If, on the other hand, hollow charges with a lined cavity are detonated on the target surface, the so-called hollow charge jet is generated, which is sometimes called a "spike" because it is initially coherent and usually occurs in a solid state. With the hollow charges commonly used today, the jet disintegrates as it advances into a series of small - often spindle-shaped - very fast projectiles, whose frontal velocities can reach about 10 km/sec; the last ones still achieve about 2 km/sec. When the first particle hits the surface of the shell, a pressure in the order of 1 million atmospheres is created there; the shell material begins to flow and an approximately tulip-shaped crater is formed, similar to the penetration of a body of high velocity into water. The volume occupied by the crater is released by displacing the armour material towards the free surface. When the second jet particle hits the bottom of the crater, repeat the process, as well as the impact of the following particles. Each particle continues the displacement of the target material where the previous one stopped until schliefilich creates a channel of penetration through the whole plate.
      The flow of the material particles associated with the displacement of the target material ends at the free surface. Partly at the upper side, partly at the lower side of the armour plate and partly also at the already created penetration channel, which is subsequently narrowed again slightly.
      The following jet particles not consumed during penetration continue their path after passing through the penetration channel and act on obstacles that are on their path. If they hit another armoured plate, they can continue the penetration process there undisturbed.
      In contrast to the behaviour of the compact kinetic projectile, the individual elements act on the armour one after the other, independently of each other, and it does not seem so important at first whether the armour is massive or in separate parts, because a disturbance at the tip of the projectile does not affect the following parts.
      Nevertheless, the so-called "bulkhead armour", in which a number of thinner armour plates are arranged with air gaps between them, also provides increased protection against hollow charges: The penetration channel created by the impact of the particles of the hollow-charge projectile is relatively narrow and is of the same order of magnitude as the plate thickness when using thinner plates of the bulkhead armour. When the hollow-charge particles strike these thin plates, the hole in the plate is created essentially by the fact that the material elements of the plate which are caught by the high dynamic pressure are forced away from the plate under the influence of the tensile stress acting perpendicularly to the free surface, both on the upper and the lower side of the plate. The penetration channel therefore runs almost perpendicular to the plate surface, regardless of whether the hollow charge particles generating the pressure impact obliquely or vertically. The tensile stresses induced at the plate surface as a result of the dynamic pressure are in any case perpendicular to the plate and also have an effect in this direction (see Figure 4).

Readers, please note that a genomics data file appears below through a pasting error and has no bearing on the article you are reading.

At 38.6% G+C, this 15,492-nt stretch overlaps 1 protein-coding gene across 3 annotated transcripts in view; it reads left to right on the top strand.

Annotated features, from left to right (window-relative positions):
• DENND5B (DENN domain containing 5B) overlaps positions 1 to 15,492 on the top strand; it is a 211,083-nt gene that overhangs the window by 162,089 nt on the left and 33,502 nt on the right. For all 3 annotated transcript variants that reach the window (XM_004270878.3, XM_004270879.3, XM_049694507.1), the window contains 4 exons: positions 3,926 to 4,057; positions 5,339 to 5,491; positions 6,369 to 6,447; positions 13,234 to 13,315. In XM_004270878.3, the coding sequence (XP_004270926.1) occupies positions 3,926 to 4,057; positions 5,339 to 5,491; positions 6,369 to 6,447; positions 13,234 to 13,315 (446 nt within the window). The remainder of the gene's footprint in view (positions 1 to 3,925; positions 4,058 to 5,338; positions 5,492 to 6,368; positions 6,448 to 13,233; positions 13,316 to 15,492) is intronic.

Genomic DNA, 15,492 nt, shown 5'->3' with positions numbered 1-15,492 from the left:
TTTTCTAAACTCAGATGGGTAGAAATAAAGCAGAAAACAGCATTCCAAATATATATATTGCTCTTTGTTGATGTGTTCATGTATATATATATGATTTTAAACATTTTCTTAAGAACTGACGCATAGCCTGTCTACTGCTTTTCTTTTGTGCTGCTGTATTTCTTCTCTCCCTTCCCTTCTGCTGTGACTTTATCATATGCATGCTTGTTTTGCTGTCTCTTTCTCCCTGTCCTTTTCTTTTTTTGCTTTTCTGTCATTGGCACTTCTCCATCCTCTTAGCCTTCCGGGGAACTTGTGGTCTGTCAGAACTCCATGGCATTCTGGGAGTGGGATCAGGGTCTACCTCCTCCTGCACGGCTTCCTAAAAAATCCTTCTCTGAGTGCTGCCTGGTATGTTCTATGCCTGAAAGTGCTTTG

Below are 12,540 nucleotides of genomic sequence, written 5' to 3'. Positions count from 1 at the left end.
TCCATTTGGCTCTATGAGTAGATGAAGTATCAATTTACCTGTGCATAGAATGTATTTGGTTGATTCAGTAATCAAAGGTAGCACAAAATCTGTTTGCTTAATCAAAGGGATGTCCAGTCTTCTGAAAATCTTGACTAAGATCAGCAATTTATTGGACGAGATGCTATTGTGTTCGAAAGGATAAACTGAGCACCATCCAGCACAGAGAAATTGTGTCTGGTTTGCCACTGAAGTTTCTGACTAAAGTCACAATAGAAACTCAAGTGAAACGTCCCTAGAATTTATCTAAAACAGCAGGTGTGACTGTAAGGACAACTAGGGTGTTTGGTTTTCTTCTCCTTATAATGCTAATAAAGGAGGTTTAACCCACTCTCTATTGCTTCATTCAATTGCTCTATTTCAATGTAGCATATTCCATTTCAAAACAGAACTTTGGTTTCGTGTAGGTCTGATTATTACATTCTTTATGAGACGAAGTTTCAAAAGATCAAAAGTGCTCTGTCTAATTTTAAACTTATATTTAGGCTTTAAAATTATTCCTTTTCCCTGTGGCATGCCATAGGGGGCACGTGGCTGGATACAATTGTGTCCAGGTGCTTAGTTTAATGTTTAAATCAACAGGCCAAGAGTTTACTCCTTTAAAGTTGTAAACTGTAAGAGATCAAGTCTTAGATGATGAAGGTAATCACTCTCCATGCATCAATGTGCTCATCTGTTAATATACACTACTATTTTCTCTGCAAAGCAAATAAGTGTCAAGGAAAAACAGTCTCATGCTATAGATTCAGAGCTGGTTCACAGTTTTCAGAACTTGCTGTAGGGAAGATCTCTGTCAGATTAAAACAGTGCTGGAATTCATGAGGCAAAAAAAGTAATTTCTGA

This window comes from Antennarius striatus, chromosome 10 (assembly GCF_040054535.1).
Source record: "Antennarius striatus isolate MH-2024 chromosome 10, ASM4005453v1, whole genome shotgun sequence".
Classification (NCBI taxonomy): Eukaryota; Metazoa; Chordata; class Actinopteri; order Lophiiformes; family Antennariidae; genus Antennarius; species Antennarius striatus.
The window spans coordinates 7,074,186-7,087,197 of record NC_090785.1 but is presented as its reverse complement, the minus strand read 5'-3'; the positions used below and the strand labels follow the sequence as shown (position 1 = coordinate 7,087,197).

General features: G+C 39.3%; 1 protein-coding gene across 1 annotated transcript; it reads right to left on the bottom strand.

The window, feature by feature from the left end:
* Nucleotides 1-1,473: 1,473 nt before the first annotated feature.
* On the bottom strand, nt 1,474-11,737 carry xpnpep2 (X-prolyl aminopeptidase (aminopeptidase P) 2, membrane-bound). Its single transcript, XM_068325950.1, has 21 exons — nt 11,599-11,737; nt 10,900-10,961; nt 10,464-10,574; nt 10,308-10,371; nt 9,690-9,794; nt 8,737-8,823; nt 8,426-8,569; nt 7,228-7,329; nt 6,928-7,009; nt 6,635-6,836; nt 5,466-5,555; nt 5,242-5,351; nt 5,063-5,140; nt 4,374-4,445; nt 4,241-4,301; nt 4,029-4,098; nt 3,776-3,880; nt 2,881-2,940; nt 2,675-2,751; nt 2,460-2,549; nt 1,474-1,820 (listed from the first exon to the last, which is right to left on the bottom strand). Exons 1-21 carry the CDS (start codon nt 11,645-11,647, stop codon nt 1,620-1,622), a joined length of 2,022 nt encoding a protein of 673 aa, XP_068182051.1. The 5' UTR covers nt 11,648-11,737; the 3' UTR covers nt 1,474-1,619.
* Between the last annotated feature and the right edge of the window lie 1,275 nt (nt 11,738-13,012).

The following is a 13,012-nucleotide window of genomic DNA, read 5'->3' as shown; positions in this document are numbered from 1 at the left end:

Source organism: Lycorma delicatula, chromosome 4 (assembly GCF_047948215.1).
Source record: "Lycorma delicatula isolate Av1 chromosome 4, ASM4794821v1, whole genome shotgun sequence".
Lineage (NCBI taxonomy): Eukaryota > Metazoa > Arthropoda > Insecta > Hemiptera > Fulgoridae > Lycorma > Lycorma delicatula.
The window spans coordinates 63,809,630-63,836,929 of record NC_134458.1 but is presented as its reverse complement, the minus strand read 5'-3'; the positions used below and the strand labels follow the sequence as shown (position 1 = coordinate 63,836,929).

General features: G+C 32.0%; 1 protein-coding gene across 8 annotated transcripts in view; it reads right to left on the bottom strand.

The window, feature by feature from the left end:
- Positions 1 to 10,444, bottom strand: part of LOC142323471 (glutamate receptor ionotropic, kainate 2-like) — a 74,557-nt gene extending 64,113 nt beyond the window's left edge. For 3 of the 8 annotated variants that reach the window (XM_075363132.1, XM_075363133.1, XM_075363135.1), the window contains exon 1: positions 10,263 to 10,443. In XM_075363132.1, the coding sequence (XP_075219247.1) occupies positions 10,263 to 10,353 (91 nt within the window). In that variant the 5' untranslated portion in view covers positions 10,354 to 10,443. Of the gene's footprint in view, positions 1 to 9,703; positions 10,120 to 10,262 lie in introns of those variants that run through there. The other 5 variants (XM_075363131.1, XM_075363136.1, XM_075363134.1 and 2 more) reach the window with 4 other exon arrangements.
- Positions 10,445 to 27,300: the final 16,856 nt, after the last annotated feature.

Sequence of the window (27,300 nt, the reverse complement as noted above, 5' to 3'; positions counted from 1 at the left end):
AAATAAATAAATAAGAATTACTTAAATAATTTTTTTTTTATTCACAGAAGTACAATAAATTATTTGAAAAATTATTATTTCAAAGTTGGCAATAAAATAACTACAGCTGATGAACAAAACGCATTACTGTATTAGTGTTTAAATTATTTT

[Figure 4]
      If now diagonally incident subsequent particles reach the previously created penetration channel running approximately perpendicular to the surface, they find a much reduced cross-section for their passage compared to the vertical incidence (see Figure 5). There is thus an increased probability that they will come into contact with the wall as a result of path variations, as a result of which their contribution to the penetration performance is lost. The affected particle disintegrates explosively, since - as described above - the high pressure occurring during wall contact induces tensile stresses on the free surface of the particle, causing it to burst. In Figure 6, a TRW image converter camera is used to illustrate how a steel ball of 2 mm diameter is sprayed after it has penetrated a very thin plastic film at very high speed. Figure 7 shows the piece of a hollow charge jet in which a similar burst was triggered on a particle by touching the wall. As can be seen from the figure, the small debris of the disintegrated particle spreads sideways to the direction of the beam, apparently away from the wall that was touched. It is important that the propagation of these fragments into the free space behind the plate is possible. At massive targets this free space is not available, the particle splinters would be held together and their impulse could contribute to the penetration even if the particle had touched the wall before. That's why it's important, armoured plates and air gaps of certain thickness should follow each other.